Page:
The most frequent questions that owner/operators ask are usually related to how to price their services. How much per sq. ft. should I charge? What should I bid on this commercial account? And so forth.
If you overprice a job, you may lose the bid. But if you price a job too low you may get the bid but lose money while working hard and long hours.
It is impossible to know if the price you have determined will make you a nice profit, break even, or result in you losing money unless you first know your costs of doing business. This will be different for every company. Some work from a home office, while other companies have a shop and office downtown. One company runs a single truck and gets a large portion of its work by word-of-mouth. Another company has multiple service vehicles on the road, and markets via the Internet, and by direct mail to get enough customers to keep the techs busy.
You get the picture. Each situation is different. No one can correctly tell you what you should be charging. You have to determine what is right for your own personal circumstances.
Know where your business stands by knowing the actual Numbers
Fixed Costs & Operating Costs of Carpet Cleaning
Although every business owner knows this is true, many still haven’t taken the time to figure it out.
We attached a complimentary spreadsheet as an example of how to calculate your costs of doing business. The boxes are already filled in with some sample numbers. You will enter the numbers for your unique situation. You can print the spreadsheet and follow the steps line-by-line to determine your actual costs. This spreadsheet will help you overcome some of the possible hurdles by organizing the information and helping you save time. Replace the example numbers with numbers from your business to determine your costs and break-even charges for both residential and commercial projects.
Enter the number of service vans you have, yearly hours of use (Most TMs have a meter showing total hours used), and annual mileage. Next, we’ll calculate the number of days you be working and allow days for time-off, vacation, holidays, possible sick days, and so forth. Next fill in your variable costs, followed by your fixed costs.
Be sure to include your own wages in the salaries section. This is not how much you want to gross per hour or what you wish you could make, simply a fair annual wage for the services you provide. If you have employees, their annual salaries are added in here. This is also where the cost of payroll taxes and perhaps fringe benefits are shown. So in this box add all employee salaries including your salary plus taxes and the cost of any fringe benefits.
The profit entry is what you want to be left after all expenses including your own salary. This money allows the business to grow, develops a cushion for cash flow in lean times, covers the cost of opportunity for the money and effort you invested, and compensates you for the risks taken in starting and operating your business.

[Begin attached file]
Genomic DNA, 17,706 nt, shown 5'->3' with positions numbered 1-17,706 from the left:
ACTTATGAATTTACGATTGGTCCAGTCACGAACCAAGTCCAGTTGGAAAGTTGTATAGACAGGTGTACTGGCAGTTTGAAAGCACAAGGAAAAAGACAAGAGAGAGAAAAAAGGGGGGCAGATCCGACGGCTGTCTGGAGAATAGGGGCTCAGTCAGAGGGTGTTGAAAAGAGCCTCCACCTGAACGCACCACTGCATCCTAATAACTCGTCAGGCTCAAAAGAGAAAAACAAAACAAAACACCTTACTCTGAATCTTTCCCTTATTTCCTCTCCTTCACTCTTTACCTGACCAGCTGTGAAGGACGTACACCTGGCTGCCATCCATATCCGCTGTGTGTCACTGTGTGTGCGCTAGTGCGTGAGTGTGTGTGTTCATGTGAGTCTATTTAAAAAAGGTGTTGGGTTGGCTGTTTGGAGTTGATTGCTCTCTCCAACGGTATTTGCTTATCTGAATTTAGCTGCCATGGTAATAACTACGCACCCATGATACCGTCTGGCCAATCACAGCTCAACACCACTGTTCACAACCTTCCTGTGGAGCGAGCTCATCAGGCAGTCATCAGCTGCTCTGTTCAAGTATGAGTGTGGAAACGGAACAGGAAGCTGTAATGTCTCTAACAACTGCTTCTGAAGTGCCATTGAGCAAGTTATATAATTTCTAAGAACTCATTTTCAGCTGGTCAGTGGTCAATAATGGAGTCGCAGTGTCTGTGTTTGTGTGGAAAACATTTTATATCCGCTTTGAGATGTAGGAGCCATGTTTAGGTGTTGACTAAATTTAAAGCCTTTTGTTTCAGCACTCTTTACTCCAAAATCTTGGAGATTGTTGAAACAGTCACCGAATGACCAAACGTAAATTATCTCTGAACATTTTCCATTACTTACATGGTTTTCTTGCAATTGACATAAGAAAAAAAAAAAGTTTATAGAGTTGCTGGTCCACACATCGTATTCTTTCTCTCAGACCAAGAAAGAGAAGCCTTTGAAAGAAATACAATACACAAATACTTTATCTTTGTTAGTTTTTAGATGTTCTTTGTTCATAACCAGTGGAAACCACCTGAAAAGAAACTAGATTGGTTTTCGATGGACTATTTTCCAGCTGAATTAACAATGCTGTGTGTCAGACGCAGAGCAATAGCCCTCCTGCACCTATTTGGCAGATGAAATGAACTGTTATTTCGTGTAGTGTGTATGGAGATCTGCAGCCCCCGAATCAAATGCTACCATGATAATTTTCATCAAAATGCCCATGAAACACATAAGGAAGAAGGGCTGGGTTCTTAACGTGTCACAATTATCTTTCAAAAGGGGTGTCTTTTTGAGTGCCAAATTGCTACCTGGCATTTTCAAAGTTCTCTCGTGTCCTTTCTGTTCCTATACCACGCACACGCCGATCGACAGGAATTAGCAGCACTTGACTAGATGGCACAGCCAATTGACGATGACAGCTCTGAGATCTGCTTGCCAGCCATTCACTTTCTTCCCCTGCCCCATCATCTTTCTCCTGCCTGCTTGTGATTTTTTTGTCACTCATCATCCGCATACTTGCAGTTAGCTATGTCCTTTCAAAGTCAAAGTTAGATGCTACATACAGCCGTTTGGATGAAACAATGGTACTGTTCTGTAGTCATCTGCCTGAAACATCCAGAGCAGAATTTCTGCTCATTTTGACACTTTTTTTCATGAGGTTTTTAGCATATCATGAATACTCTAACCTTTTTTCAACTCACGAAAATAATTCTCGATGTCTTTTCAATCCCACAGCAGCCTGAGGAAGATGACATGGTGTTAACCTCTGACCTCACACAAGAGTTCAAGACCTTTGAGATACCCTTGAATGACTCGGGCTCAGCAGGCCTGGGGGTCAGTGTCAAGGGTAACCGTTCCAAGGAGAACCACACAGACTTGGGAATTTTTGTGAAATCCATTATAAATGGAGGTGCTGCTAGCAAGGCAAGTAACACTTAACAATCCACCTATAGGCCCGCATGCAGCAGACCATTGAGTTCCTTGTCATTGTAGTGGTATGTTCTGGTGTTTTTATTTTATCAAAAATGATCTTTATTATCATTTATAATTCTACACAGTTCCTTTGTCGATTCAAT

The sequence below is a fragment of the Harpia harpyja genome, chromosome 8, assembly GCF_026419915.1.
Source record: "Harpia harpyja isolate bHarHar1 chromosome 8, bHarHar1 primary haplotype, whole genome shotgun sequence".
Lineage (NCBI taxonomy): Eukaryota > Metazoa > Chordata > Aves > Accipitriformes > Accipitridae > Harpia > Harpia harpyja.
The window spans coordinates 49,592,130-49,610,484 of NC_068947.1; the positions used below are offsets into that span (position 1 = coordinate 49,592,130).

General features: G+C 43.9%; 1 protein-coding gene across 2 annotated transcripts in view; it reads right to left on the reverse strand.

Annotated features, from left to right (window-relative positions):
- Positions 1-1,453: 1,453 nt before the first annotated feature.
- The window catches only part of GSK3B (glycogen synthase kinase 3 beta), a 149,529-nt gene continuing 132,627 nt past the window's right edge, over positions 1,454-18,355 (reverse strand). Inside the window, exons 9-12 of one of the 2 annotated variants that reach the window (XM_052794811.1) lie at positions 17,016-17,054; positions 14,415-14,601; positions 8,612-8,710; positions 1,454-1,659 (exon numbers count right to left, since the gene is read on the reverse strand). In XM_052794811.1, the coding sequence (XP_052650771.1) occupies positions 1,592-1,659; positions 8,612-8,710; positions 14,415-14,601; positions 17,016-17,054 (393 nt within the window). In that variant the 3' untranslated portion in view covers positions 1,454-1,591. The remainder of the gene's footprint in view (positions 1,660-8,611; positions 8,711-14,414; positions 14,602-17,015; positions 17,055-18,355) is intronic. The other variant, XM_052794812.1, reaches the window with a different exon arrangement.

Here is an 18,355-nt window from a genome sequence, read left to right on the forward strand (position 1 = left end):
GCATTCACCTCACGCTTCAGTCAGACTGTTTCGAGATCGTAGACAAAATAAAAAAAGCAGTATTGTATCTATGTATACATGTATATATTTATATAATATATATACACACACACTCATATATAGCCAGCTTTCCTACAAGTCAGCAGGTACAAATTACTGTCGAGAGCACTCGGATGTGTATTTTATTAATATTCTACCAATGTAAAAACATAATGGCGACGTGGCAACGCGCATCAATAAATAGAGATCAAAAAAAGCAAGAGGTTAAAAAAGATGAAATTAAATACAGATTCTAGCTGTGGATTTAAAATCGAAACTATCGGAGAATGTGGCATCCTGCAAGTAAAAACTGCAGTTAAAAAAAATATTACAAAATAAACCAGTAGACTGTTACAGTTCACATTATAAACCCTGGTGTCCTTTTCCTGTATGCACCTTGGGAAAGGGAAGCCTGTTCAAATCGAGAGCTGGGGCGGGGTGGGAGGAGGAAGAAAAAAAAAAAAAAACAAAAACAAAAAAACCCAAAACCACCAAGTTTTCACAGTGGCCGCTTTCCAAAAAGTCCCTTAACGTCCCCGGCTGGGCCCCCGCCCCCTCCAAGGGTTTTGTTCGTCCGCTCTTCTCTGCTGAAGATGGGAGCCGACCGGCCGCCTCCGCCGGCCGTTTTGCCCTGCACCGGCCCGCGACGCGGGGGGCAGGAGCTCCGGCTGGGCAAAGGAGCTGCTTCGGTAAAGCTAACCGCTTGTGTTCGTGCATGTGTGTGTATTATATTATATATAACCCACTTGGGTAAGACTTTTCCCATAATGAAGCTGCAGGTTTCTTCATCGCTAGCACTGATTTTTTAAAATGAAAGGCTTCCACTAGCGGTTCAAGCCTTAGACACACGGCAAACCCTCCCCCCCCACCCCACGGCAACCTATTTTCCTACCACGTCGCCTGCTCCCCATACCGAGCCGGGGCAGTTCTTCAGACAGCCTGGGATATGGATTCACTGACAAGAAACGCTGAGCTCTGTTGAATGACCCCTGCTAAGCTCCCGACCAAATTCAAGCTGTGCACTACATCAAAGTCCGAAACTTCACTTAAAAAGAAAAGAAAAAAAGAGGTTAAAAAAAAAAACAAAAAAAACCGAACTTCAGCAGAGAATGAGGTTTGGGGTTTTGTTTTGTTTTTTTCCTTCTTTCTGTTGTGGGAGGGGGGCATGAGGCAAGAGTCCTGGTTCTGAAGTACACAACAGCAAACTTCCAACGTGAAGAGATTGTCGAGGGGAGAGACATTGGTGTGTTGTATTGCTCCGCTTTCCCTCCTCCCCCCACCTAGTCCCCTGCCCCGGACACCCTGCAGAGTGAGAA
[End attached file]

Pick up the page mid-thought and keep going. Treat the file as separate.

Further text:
To be profitable, you will need to ensure that you cover all these costs. The variable costs are affected by the number of jobs you do and the amount of carpet you clean. These are the costs directly associated with each job. Your rent, advertising, and the payment on your Truckmount won’t change if you are out on a job or sitting in the office. So, it can be tempting to do a job that simply pays more than the operating costs. But if you do this often, you’ll have a difficult time covering all those other expenses.
In the example company provided with the spreadsheet, the cost of doing business exceeded $125 per hour for every hour the Truckmount was running. You may be surprised how much it is costing you for each hour you are cleaning the carpet.
Your Breakeven Cost for Your Carpet Cleaning Business
The next section takes this hourly cost of covering all the business expenses and divides it by the number of square feet you can clean in an hour. This determines a breakeven price. This is how much you will need to charge to cover all expenses plus the profit you want to make. The program will calculate two breakeven prices for you. One based on residential production rate and another based on commercial production rate. You can change the production rates to match your own experience. In the example, the residential rate is 500 sq. ft. per hour and the commercial production rate is 1,000 sq. ft. per hour. You may work faster or slower. Among other factors, this will depend upon what you include in the cleaning – pre-vacuum, furniture moving, mechanical agitation, grooming, and so forth.
Profit Margins for Various Scenarios
Finally, the spreadsheet will show the profit margin for various scenarios and the annual gross volume generated by your figures.
With just a little imagination, you can use this spreadsheet for “what if” scenarios. For example, what if you invested in a new piece of equipment? Change the expenses to reflect the cost of that new equipment and change your production rate to show the (hopefully) increased production rate or other changes it would make in your business. Does your breakeven price increase or decrease?
Best wishes in your business. Your success is the only way we can succeed.
by Scott Warrington
Disclaimer: I am not an accountant. This information is not intended as accounting advice. The purpose of this article is to make it more convenient for you to do the math you should be doing to keep on top of your business. For questions and advice, please consult an accounting professional.